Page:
The New York Times Co. no longer owns The Boston Globe. Now is the moment for new owner John Henry to take the next step: stop running Times content in his paper.
I’m suggesting this not because I dislike the Times. Rather, I’m suggesting it because the Globe’s best, most engaged readers are those who are most likely to read the Times, too. There’s nothing quite like reading the Globe and coming across a shortened Times story on a national or international event to make you feel like you’re reading Times Lite.
For example: The story above, by New York Times reporter Robert Pear, takes up about 750 words at the top of page A2 in today’s Globe — and 1,170 words on page A18 of the Times.
For many years — even for the first decade or so of Times Co. ownership — the Globe never ran Times articles. Instead, the Globe supplemented its own coverage with journalism from wire services and from newspapers such as The Washington Post and the Los Angeles Times.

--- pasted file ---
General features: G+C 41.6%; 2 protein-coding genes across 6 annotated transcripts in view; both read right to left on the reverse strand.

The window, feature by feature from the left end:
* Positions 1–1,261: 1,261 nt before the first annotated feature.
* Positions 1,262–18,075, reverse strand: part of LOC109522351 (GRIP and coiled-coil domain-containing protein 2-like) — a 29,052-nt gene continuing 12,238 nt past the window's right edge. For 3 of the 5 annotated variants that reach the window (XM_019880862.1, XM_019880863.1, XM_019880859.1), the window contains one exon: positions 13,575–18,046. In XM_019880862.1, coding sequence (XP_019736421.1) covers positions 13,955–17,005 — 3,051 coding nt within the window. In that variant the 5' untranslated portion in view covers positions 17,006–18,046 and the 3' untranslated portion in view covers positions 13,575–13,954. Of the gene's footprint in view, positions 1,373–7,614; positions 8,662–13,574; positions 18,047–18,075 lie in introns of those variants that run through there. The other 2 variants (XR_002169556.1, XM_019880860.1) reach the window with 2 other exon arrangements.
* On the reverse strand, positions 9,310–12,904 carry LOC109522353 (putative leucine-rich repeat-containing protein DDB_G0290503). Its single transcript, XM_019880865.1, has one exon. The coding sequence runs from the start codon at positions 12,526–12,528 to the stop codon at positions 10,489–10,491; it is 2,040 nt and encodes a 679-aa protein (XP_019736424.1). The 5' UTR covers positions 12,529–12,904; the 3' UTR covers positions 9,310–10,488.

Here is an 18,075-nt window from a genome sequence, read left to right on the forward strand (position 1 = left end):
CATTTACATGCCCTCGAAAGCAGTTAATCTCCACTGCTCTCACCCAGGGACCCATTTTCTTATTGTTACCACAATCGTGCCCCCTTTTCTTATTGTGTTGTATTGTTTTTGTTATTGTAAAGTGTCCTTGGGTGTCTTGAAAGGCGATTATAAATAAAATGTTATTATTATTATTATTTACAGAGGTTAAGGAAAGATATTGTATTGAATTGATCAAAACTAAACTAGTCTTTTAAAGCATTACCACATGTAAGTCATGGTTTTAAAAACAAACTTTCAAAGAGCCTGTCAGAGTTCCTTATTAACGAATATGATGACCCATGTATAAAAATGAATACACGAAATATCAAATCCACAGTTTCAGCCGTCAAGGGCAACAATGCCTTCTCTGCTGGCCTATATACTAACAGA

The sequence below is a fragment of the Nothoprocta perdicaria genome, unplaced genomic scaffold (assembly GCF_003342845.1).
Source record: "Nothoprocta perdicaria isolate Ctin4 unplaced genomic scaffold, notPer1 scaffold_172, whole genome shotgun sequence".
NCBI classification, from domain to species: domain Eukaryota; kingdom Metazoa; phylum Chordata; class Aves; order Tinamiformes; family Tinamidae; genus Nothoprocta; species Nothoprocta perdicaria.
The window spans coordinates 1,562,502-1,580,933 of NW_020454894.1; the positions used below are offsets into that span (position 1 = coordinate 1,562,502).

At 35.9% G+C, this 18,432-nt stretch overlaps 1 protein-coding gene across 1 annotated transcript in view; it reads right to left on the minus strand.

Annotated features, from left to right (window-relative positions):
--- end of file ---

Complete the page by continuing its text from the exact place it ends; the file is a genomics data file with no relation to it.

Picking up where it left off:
Somewhere along the line, though, someone at the Mother Ship decided the Times Co. could save money by running Times articles in the Globe. It’s hard to argue with the math — no matter how they did the accounting, it was essentially free content.
I don’t know how many people subscribe to both the Times and the Globe. The number may be very small. But those double subscribers tend to be journalists, community leaders and opinion makers — the very people Henry needs to court as he embarks on his new career as a newspaper owner.
Dumping the Times would serve as an emphatic statement that he intends to chart a new, independent course for the Globe.